With a new month upon us this also meant that Quick Take Seven was looming just around the corner and thus I needed to think of something interesting to “quick take” to the press!

I toyed with the idea to showcase first day of school pictures from around the country but one, I figured we will see a bunch of cute preschoolers, adorable “betweens” and handsome freshmen in our various newsfeeds! And secondly, for my first two quick takes my fellow scribblers were more than generous in sharing photos, favorite books and authors, therefore l decided it was time to do one all by myself.

There was just one problem, I pulled a complete blank when I searched my imagination for something interesting to write about. So I reached out to Kerri for some ideas. We bounced a few ideas back and forth, resulting in my pocketing a really fun one for November. You have my permission to wait with bated breath for it! In the meantime, I will share with you another great idea we came up with- few great feasts, along with some really neat Saints found in the month of September!

Quick Take One

Sept gregorywithdove

September 3rd- St Gregory the Great, now tell me what could be more appropriate than a patron saint of teachers in September. I certainly didn’t realize he favored teachers and with our school semester starting this coming Monday, I think l might be calling on him –  a lot! Read more about this great saint here.



Quick Take Two

sept Nativity_of_the_Mother_of_God

Quick take two is a beautiful feast,that of the Nativity of the Virgin Mary, which falls on September eighth and is one of the only three birthdays our church celebrates. We just celebrated one of them at the beginning of summer-  John the Baptist‘s birthday and the one we ALL know about, the Nativity, is much closer than many of us want to acknowledge. Where does the time go?

This is an Icon of the Nativity of the Mother of God, egg tempera on wood, Central Russia, mid-1800’s.




Quick Take Three

sept st-john-chrysostom-11

September 13th brings us to St John Chrysostom. Chrysostom is greek for golden mouth and he was thus nicknamed due to his eloquence of speech. Born in Antioch at about 347 AD he lived an incredibly fruitful life with great zeal for preaching the truth. This led to his death after being exiled by the Empress Eudoxia in 407 AD.



Quick Take Four

sept exaltationofthecross

This quick take brings us to Sept 14th and the Exaltation of the Cross. This feast day is celebrated on the anniversary of the dedication of the Basilica of the Holy Sepulcher. According to an eyewitness of the fourth century, during an observation of Good Friday “the wood was taken out of its silver container and placed on a table together with the inscription Pilate ordered place over Jesus’ head.” You can read more about this feast day here.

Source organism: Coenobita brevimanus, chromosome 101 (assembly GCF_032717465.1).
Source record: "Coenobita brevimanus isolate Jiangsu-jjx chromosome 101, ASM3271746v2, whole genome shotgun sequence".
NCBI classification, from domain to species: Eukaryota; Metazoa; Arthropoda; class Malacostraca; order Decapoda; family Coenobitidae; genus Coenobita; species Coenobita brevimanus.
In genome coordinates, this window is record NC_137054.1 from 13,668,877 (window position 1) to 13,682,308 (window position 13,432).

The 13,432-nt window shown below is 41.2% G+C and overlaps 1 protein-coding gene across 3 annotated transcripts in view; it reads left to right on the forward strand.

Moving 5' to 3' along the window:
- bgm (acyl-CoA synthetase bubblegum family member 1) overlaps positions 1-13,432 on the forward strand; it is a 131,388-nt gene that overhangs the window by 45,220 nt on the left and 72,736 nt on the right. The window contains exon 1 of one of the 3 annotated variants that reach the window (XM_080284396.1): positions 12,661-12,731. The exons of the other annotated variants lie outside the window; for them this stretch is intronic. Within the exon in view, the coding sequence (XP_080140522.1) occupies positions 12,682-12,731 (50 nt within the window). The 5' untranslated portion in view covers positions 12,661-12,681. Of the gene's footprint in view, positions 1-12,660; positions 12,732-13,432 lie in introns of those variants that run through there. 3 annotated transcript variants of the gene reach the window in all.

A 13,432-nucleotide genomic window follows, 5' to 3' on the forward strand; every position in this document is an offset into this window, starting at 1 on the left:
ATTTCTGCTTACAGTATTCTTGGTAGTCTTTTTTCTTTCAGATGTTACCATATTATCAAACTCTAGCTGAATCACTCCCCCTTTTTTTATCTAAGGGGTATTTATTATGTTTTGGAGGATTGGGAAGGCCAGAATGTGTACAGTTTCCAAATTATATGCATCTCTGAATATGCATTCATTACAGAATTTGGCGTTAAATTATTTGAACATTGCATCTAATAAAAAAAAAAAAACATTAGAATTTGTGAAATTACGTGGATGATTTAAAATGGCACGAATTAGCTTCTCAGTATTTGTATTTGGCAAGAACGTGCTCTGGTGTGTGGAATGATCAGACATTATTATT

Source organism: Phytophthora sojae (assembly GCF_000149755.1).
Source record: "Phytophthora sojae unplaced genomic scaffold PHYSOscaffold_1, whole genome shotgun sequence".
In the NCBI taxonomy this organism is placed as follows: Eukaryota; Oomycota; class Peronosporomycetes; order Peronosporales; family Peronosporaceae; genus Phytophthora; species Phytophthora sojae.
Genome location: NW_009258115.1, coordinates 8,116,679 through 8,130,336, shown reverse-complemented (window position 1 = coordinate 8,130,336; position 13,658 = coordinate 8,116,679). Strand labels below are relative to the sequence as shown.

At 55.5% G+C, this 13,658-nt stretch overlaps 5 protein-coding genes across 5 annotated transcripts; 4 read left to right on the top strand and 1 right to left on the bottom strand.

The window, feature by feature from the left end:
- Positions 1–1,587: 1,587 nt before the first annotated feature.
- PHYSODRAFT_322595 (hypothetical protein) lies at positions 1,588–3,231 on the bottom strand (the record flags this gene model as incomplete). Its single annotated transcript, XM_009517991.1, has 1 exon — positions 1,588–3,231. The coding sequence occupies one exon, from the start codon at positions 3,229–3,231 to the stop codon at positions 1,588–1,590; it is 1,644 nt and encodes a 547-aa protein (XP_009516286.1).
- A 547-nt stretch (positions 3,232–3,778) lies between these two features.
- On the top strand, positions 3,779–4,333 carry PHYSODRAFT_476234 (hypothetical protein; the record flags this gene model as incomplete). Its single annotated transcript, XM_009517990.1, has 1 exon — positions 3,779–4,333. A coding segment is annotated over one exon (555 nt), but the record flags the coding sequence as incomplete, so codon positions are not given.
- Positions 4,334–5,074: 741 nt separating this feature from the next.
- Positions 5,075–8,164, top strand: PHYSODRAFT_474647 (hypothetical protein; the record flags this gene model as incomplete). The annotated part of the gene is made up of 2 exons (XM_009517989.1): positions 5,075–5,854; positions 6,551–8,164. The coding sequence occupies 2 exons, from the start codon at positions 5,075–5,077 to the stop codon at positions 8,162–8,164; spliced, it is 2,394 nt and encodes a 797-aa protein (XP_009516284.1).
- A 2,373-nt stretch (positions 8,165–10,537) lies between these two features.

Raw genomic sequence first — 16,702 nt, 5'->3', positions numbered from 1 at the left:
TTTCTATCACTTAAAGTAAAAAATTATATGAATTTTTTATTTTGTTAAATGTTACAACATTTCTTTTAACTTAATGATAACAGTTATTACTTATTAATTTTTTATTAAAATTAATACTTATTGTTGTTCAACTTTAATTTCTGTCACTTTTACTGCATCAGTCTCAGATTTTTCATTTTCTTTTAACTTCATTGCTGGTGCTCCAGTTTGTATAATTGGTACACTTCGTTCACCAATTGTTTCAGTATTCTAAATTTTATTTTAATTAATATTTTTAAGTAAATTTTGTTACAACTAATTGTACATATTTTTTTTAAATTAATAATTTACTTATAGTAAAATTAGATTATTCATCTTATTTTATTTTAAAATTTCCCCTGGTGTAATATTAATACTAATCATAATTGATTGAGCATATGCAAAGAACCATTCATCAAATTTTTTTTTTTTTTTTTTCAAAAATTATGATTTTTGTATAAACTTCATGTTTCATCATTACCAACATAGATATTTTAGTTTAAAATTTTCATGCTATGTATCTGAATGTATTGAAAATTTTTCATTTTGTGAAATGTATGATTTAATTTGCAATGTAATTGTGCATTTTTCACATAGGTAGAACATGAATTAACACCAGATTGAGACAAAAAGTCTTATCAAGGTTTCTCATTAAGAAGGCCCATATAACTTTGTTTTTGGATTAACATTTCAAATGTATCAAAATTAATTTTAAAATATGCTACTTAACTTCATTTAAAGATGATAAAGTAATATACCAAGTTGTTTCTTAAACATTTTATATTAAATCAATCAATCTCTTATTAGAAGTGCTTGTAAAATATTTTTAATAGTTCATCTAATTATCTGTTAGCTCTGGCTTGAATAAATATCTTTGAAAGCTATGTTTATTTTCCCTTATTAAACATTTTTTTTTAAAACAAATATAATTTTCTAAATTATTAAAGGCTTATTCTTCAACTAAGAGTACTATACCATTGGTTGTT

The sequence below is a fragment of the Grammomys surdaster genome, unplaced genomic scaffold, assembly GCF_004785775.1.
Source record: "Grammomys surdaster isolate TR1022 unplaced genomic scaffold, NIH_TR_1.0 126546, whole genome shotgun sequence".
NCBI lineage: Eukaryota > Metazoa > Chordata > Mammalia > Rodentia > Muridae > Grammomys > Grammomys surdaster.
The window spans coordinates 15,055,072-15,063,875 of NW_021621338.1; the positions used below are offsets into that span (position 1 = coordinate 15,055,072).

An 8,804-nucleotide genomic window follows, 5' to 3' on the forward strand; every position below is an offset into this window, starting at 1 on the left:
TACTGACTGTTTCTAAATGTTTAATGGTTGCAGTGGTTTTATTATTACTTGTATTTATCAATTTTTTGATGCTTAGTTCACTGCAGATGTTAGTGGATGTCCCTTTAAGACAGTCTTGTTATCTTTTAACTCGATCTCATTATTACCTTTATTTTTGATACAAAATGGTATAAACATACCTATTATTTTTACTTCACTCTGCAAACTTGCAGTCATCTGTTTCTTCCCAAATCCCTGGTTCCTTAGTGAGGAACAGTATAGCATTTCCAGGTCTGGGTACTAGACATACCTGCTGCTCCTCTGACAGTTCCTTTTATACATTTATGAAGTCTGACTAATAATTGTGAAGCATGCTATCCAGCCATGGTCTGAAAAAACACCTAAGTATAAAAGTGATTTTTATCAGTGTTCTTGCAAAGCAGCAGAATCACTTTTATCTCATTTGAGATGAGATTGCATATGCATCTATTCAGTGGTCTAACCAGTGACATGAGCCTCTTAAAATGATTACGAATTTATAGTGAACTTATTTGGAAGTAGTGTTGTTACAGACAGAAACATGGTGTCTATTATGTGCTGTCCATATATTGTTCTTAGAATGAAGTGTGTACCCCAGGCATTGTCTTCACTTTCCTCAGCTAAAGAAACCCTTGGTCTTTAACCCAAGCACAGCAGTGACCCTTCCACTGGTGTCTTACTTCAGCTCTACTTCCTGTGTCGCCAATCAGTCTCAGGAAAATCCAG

Quick Take Five

sept our_lady_of_sorrowsImmediately following the Exaltation of the Cross we celebrate the feast day of Our Lady of Sorrows on September 15th. This feast day was at one time celebrated on the Sunday following September 14th but finally Pope Pius the tenth fixed it permanently to the Roman Calendar on the 15th.



Quick Take Six 


I think the feast day of the Archangels must be a favorite one for so many people. I know it’s a special day in our family, given we have two children bearing the name of two of these great angels and one child was actually born on this date. On this day we celebrate the Archangels Michael, Gabriel and Raphael.




Quick Take Seven

Given this is the month in which we recall the archangels I thought it would be fitting to end with the history of the St Michael prayer. On October 18th of 1884, Pope Leo XIII fainted during a consultation with the Cardinals. At first it was thought that he been taken ill but in a very short time the pope revived and shared something of the terrible vision he had experienced of the spiritual attack the church was soon to undergo. He had also seen how the Archangel Michael was prevailing against the evil spirits that were in warfare against the church. It was shortly after that that he composed the Prayer of Protection of St Michael. This prayer until very recently was evoked after every Mass and, in some churches, this practice is coming back.